Poor diets are not the result of personal choice, as many think. More often, it is due to a lack of access and affordability to healthy, varied nutritious food. Only by addressing inequities in food and health systems, and placing nutrition at the heart of social and economic development policies, can we fix the global nutrition crisis.
For instance, better choices around the production of food can shift the agricultural system from a reliance on staple grains like rice, wheat and maize, to more varied and healthier foods, like fruits, nuts and vegetables.
At Concern, we work to address undernourishment, ensure food and nutrition security across our programmes, and promote sustainable agriculture through various livelihood projects.
But it isn’t only the food system that needs to adapt. Most people cannot access or afford quality health care that would help to prevent or treat malnutrition. Spending on nutrition needs to be better integrated into national health budgets.
According to the 2020 Global Nutrition Report, approximately just one quarter of the 16 million children under five years with severe acute malnutrition received treatment in 2017, highlighting the urgent need to address this unfair and unacceptable burden.
Through our pioneering Community Management of Acute Malnutrition (CMAM) approach, which has now become the preferred approach amongst practitioners for tackling malnutrition, we have found ways to help health systems deliver nutrition services more effectively by treating malnourished children in the home. Children who have been admitted to our programme are provided with medical treatment and given a sufficient supply of micronutrient-enriched therapeutic food. We have also developed a CMAM Surge approach in response to seasonal changes or ‘surges’ as we know that in many contexts, the number of children seeking treatment for acute malnutrition peaks during certain months of the year.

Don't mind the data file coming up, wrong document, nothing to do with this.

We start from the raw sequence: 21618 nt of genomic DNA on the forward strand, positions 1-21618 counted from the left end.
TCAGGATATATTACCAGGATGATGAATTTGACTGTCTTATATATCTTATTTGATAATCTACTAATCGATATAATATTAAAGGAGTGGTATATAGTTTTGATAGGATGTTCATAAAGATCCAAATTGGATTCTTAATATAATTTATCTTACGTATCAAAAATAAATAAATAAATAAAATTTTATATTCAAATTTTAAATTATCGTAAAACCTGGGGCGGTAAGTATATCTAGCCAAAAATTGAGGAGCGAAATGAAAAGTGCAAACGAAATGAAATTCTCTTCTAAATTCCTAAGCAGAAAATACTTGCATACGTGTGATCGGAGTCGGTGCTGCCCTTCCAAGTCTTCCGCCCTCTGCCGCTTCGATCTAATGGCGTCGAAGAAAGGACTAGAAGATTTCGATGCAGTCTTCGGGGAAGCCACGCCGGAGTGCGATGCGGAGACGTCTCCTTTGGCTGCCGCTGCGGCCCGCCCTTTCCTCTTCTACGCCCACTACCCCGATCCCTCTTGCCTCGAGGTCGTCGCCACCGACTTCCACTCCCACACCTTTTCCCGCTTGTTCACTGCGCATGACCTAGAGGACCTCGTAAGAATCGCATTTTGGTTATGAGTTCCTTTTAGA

Since Covid-19 we have produced guidance to help health and nutrition staff adapt CMAM to ensure essential treatment services for acute malnutrition continue as much as possible while minimising the risk of viral transmission.
2020 must be the turning point for nutrition. Investing in nutrition and renewing and expanding commitments is critical if we want to avoid a reversal of gains made. We know there is huge demand for funding across many sectors with pressure on donor and domestic budgets. However we cannot afford to see reductions in resources for addressing malnutrition, especially during the Covid-19 crisis.
That is why we are calling for governments to champion food and nutrition security globally, particularly in the face of escalating food crises and the secondary impacts of events like Covid-19.
In 2013 the first Nutrition for Growth Summit held in the UK set the world on a pathway towards achieving its global nutrition goals. As we wait for news on the rescheduling of the Tokyo Nutrition for Growth Summit, governments must pledge long-term, sustainable commitments that have the greatest impact on hunger.
The world cannot afford to let this moment pass.